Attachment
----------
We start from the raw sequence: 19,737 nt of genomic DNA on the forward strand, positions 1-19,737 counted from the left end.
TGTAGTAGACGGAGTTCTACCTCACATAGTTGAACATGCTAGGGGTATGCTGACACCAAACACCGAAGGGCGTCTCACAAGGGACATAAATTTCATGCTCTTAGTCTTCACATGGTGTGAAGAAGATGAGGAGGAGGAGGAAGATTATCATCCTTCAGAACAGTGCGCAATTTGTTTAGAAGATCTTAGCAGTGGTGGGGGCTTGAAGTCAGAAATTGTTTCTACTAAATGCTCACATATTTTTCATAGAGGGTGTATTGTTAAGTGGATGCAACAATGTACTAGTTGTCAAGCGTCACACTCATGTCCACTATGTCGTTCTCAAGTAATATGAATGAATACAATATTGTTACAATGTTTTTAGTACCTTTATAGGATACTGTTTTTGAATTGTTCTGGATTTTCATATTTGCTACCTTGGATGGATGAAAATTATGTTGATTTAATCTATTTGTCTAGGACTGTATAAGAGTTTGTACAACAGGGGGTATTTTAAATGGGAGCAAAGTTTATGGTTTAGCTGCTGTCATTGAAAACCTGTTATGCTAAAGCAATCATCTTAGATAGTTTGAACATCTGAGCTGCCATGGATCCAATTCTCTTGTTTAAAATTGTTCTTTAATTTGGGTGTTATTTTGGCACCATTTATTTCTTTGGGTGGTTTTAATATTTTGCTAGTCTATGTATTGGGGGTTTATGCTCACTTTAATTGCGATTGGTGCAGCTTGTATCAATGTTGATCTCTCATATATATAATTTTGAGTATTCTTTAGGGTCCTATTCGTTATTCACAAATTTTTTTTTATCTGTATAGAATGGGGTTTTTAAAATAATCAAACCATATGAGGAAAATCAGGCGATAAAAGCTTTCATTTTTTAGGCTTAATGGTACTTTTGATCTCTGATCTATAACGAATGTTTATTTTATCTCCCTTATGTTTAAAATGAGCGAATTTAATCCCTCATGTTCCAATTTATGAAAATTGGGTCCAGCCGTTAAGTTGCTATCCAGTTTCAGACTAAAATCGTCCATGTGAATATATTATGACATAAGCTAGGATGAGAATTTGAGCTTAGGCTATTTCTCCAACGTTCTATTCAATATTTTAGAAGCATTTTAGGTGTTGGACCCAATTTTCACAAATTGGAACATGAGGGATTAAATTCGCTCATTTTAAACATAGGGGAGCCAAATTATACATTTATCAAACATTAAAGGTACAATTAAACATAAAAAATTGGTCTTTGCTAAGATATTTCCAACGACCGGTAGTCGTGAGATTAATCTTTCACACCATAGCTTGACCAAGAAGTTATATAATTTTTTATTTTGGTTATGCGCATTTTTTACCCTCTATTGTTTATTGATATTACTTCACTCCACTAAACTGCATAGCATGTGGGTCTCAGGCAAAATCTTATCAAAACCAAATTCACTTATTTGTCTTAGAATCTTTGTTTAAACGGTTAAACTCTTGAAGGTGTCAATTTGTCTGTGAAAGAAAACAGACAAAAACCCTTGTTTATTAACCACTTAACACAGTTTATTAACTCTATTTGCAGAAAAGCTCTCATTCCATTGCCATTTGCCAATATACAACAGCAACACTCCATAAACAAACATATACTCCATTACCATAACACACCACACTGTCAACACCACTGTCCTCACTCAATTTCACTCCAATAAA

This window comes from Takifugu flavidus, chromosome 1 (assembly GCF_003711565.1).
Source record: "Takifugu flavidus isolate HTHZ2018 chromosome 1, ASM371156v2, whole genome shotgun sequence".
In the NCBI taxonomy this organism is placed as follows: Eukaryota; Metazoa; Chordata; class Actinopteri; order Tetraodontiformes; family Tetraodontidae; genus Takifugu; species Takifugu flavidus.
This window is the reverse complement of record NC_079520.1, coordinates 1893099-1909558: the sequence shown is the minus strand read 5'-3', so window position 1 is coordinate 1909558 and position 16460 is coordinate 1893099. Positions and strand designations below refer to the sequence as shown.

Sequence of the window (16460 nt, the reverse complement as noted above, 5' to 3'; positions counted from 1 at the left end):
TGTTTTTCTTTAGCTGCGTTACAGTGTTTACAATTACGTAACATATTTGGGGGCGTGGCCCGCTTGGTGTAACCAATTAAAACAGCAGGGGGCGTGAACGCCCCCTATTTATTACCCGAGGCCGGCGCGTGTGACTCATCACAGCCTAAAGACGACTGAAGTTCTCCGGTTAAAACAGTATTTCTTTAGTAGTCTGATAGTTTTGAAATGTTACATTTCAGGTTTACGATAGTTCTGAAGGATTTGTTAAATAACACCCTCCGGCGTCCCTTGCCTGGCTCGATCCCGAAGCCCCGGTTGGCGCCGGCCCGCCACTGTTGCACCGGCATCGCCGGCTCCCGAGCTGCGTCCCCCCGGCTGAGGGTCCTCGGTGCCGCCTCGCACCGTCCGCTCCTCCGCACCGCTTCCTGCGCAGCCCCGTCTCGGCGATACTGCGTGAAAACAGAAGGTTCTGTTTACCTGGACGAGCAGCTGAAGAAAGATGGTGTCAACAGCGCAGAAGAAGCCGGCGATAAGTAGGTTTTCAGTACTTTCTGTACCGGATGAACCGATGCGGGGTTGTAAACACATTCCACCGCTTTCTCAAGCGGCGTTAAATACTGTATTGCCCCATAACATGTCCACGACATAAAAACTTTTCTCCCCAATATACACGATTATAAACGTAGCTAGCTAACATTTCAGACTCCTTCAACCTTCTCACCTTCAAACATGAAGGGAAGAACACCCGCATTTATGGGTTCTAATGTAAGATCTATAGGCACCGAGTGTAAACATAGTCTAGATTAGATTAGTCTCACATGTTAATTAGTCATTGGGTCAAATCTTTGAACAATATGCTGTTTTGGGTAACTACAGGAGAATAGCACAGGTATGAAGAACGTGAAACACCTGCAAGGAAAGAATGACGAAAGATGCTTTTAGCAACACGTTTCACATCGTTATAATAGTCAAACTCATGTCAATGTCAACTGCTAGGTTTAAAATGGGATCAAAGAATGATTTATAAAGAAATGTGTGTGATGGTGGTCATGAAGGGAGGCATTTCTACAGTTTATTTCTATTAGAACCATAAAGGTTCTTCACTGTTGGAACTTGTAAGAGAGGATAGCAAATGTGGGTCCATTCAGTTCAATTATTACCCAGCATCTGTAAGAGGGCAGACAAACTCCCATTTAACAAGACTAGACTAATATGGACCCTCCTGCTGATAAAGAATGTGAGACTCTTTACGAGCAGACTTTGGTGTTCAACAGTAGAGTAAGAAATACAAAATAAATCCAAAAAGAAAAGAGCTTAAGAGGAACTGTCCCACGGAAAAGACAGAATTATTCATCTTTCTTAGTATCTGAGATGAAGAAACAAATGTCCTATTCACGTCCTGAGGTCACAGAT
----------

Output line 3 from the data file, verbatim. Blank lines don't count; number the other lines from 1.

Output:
This window comes from Takifugu flavidus, chromosome 1 (assembly GCF_003711565.1).